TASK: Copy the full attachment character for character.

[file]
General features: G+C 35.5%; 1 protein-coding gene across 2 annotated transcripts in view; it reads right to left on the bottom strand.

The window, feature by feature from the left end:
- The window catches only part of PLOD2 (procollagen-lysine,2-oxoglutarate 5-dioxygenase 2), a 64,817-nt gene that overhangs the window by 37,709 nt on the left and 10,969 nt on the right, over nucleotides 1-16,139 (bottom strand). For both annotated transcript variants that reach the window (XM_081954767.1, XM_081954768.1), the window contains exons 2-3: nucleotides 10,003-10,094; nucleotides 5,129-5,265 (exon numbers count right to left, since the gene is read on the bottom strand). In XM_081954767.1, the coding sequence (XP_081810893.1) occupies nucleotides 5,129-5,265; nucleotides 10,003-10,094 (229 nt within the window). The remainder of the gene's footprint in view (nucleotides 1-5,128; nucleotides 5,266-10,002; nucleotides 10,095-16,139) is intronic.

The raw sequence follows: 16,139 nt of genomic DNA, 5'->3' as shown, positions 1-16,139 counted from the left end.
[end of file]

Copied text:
General features: G+C 35.5%; 1 protein-coding gene across 2 annotated transcripts in view; it reads right to left on the bottom strand.

The window, feature by feature from the left end:
- The window catches only part of PLOD2 (procollagen-lysine,2-oxoglutarate 5-dioxygenase 2), a 64,817-nt gene that overhangs the window by 37,709 nt on the left and 10,969 nt on the right, over nucleotides 1-16,139 (bottom strand). For both annotated transcript variants that reach the window (XM_081954767.1, XM_081954768.1), the window contains exons 2-3: nucleotides 10,003-10,094; nucleotides 5,129-5,265 (exon numbers count right to left, since the gene is read on the bottom strand). In XM_081954767.1, the coding sequence (XP_081810893.1) occupies nucleotides 5,129-5,265; nucleotides 10,003-10,094 (229 nt within the window). The remainder of the gene's footprint in view (nucleotides 1-5,128; nucleotides 5,266-10,002; nucleotides 10,095-16,139) is intronic.

The raw sequence follows: 16,139 nt of genomic DNA, 5'->3' as shown, positions 1-16,139 counted from the left end.